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Monitor and Measure Where You Want to See Change

Updated: Oct 17, 2019

Welcome to PART II of Quick Tips for Fitness Success!! Adrian Guyer, CSCS, USAW-II, CSAC This is simple, but yet missed by so many in the quest for greatness. If you have set a new fitness or performance goal but fail to monitor and measure your progress how do you know you are taking the right steps to achieve them? For example, if you want to run faster you must record your times and then have a training program that will improve them and make you faster. If you don’t get faster it's conceivable that you need to make a change.

If you want to lose weight or fat you must first measure your body fat, take circumference measurements, keep a food-log to track your eating habits and begin a training program that will help you get there. In 6-8 weeks re-measure and see what has changed. If you haven’t lost weight, dropped your body fat, or lost inches then it’s time to make a change.

If you want to get stronger measure specific strength variables such as your squat or bench press, then have an experienced coach write you a program to help you get stronger. If you don’t get stronger you need to make a change.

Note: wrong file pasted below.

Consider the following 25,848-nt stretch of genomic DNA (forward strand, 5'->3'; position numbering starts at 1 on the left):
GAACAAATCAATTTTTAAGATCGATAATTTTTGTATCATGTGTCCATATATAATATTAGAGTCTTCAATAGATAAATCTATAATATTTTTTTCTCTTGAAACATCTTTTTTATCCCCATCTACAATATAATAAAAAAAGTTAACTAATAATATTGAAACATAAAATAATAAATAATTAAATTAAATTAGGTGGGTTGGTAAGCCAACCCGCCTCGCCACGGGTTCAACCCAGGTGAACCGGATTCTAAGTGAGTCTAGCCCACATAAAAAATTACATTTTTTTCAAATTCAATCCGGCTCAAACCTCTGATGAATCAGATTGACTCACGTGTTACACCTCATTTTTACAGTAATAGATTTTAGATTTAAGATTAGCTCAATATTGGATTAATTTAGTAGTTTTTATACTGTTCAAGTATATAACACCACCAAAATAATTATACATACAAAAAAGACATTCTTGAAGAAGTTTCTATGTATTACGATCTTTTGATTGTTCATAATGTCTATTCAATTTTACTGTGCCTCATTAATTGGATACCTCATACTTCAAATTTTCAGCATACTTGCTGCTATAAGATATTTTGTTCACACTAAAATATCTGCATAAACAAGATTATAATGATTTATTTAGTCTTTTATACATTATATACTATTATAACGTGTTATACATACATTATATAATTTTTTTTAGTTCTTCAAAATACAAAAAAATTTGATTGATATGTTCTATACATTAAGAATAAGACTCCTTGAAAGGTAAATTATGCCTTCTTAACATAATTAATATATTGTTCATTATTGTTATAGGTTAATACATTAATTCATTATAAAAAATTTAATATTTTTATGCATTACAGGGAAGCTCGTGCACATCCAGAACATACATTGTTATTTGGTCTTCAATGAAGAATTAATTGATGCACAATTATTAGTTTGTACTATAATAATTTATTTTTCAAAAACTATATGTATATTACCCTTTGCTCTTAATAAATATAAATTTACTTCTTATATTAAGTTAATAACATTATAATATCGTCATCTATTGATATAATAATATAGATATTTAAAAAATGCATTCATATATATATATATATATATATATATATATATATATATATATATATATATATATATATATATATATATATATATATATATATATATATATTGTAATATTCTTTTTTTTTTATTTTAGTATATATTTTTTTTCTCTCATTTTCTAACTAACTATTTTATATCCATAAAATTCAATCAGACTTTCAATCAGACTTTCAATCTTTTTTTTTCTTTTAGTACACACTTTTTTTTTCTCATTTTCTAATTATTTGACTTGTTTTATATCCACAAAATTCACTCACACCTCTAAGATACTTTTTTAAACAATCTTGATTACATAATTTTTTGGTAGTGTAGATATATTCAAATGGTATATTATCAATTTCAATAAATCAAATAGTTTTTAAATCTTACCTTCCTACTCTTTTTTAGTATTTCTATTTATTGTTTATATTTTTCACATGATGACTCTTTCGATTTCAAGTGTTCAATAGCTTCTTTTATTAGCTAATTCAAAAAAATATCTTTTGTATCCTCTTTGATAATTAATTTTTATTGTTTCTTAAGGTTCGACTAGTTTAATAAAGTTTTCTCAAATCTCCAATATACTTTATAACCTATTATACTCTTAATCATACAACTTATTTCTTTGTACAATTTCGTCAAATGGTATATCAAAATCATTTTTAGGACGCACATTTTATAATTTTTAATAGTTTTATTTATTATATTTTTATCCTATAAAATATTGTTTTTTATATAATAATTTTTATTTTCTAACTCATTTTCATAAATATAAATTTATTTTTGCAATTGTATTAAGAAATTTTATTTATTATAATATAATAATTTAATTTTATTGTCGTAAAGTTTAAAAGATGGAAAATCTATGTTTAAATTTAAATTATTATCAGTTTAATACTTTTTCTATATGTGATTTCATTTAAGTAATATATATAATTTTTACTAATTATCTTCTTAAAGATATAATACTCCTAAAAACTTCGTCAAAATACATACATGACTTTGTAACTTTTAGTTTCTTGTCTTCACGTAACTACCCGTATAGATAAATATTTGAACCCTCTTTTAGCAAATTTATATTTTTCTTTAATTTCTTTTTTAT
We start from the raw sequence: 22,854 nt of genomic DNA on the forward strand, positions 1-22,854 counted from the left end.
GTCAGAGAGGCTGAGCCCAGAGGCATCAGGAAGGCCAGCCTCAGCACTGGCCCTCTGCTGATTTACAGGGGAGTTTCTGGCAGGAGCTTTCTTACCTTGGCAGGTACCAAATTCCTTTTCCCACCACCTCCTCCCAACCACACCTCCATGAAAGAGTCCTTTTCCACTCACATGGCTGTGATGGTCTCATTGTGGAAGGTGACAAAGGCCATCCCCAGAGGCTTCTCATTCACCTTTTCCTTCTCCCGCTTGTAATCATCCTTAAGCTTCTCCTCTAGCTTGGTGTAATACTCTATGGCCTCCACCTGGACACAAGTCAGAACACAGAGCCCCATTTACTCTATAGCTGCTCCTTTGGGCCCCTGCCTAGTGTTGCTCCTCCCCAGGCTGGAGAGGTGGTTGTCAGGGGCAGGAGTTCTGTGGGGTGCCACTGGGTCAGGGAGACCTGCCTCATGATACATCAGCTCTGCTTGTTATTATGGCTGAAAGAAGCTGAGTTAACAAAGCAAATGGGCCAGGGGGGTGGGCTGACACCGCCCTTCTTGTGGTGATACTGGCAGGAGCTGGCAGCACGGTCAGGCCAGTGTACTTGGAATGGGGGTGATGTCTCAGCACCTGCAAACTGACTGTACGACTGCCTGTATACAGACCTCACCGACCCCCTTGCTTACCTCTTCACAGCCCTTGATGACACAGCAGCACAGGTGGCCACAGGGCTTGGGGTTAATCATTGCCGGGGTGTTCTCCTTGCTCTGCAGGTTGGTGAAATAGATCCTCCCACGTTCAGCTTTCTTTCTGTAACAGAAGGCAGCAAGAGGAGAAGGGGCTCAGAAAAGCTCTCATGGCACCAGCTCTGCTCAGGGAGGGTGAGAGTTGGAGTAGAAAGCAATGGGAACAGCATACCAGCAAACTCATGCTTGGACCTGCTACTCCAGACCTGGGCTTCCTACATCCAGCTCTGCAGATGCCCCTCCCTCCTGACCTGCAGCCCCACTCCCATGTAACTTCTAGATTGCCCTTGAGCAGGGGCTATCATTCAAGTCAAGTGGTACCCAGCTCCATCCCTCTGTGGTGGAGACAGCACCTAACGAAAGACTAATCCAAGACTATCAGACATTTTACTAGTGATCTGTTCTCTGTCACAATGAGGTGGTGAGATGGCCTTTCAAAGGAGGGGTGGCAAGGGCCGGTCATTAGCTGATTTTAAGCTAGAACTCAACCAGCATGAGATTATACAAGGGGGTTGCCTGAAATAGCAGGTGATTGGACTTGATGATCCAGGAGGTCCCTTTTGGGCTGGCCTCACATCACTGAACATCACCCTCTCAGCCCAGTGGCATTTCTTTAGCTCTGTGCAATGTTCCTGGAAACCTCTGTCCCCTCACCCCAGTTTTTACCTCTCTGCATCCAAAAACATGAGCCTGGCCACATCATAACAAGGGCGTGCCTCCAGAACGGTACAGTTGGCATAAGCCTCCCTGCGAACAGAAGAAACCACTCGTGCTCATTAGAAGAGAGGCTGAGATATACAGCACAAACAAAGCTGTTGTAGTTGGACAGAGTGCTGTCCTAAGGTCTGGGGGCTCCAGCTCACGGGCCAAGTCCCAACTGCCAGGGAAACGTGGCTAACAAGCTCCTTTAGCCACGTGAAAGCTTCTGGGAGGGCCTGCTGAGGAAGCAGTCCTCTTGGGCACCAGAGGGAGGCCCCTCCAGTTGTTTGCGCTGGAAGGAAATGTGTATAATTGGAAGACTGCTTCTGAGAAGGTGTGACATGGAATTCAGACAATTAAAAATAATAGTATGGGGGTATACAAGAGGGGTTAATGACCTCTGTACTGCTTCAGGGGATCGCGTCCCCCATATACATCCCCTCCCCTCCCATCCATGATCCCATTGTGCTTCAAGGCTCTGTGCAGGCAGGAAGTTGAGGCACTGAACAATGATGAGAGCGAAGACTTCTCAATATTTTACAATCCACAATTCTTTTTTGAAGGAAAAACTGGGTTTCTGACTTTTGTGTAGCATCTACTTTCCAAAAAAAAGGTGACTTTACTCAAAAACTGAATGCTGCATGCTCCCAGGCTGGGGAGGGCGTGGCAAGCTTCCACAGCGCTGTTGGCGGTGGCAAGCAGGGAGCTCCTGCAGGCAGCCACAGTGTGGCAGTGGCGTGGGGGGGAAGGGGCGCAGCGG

The point is that if you don’t measure what or where it is that you want to see change how will you know that you are or are not making any progress? Sometimes people don’t like to measure because they don’t want to be disappointed if they are not successful. Understood. However, for those who really do want to be successful, and really do want to be held accountable then you must monitor and measure your progress. If you don't you can waste a lot of very valuable time along the way, not to mention never really knowing what does or doesn’t help you in your quest for greatness. The failures along the way are better looked at as milestones in the process, and these milestones then become stepping stones in climbing the ladder of success.

For example: 2 months ago, I retested my body fat and found that it had gone up. I also took a look at my food-log and saw that I had skipped a few breakfasts, was low on my protein intake and consistently getting less water than I needed each day. Being a new dad is life changing in many different ways. I made the changes and saw a 2% drop in my BF % on this past test. Without testing and evaluation there is probably not going to be a change as there is no stimulus to do it. We must test where we want to see change. Nobody will be perfect every test every time, we all have peaks and valleys in our success along the way. But if you don’t measure you are neither accountable nor informed as to what changes to make or to not make along the way.

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